Further, increase in knowledge, higher spending power of people at large, information on the benefits of nutraceuticals and increasing health consciousness are factors that have led to the popularity of nutraceuticals. Likewise, awareness and focus on preventive therapy has also aided the increase in consumption of nutraceuticals considerably. Moreover, people claim that there are certain advantages to nutraceuticals over normal therapy. “Allopathic medicines cause side-effects but nutraceuticals products, being sourced from natural sources, have no or minimal side-effects. And consumption of these products is very importantly a prevention from the disease,” claims Shah.
|The term nutraceutical came from a combination of “nutrition” and “pharmaceutical”. Nutraceuticals can be defined as a food or part of a food, that provides medical or health benefits, including the prevention and treatment of a disease.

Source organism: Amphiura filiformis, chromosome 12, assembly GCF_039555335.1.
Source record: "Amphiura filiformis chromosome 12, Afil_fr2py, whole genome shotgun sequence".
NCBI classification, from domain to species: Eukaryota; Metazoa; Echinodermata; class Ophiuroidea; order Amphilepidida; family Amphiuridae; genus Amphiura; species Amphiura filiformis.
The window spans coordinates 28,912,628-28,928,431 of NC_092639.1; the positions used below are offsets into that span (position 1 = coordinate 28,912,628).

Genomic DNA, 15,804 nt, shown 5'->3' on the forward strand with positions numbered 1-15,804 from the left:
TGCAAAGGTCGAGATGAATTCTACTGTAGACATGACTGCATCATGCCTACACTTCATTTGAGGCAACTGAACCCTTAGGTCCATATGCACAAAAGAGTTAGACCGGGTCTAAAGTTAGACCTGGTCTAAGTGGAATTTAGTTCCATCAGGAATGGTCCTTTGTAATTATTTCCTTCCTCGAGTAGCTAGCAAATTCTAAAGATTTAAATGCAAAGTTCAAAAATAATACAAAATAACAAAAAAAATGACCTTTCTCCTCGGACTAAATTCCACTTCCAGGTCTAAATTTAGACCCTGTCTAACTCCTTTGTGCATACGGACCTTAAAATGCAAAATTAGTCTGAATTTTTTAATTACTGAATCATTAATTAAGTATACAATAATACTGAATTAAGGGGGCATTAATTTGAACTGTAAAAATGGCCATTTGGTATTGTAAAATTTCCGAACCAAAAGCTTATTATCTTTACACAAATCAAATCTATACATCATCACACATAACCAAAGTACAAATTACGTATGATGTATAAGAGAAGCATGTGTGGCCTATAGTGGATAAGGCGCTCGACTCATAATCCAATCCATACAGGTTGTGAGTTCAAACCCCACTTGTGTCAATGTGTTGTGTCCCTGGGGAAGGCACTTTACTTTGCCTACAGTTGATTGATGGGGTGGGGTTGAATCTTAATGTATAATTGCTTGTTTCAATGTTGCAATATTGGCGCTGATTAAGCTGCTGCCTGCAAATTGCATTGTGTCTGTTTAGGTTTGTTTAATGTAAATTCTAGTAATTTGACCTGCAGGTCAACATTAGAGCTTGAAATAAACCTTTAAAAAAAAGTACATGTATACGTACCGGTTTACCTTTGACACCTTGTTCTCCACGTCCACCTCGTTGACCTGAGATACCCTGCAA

The nutra market comprises of Vitamin B-complex which is worth Rs 380 crore, multivitamins worth Rs 250 crore, antioxidants worth Rs 180 crore, protein supplements worth Rs 200 crore, enteral nutrition worth Rs 20 crore, Vitamin B12 and metabolites worth Rs 20 crore, Vitamin C combinations with minerals worth Rs 200 crore with a combined market of approximately Rs 1250 crore. (Source: ORG Feb 06).
The antioxidants market is booming with products like fish oils (Omega 3), Alpha Lipoic acid, GLA, CO Q 10, multivitamins, minerals and proanthocyanidins picking up sales. “Probiotics and prebiotics are also gearing up for maintaining healthy intestinal microflora balance to improve immunity and to overcome the side-effects of antibiotics,” says Kasrale.
“The nutraceuticals market is pegged approximately around $40 million excluding multi-vitamin formulations and ayurvedic formulations. But it is still in its infant stage and it is estimated that the Indian nutraceuticals market is likely to reach $270 million in the next three years,” says Shah.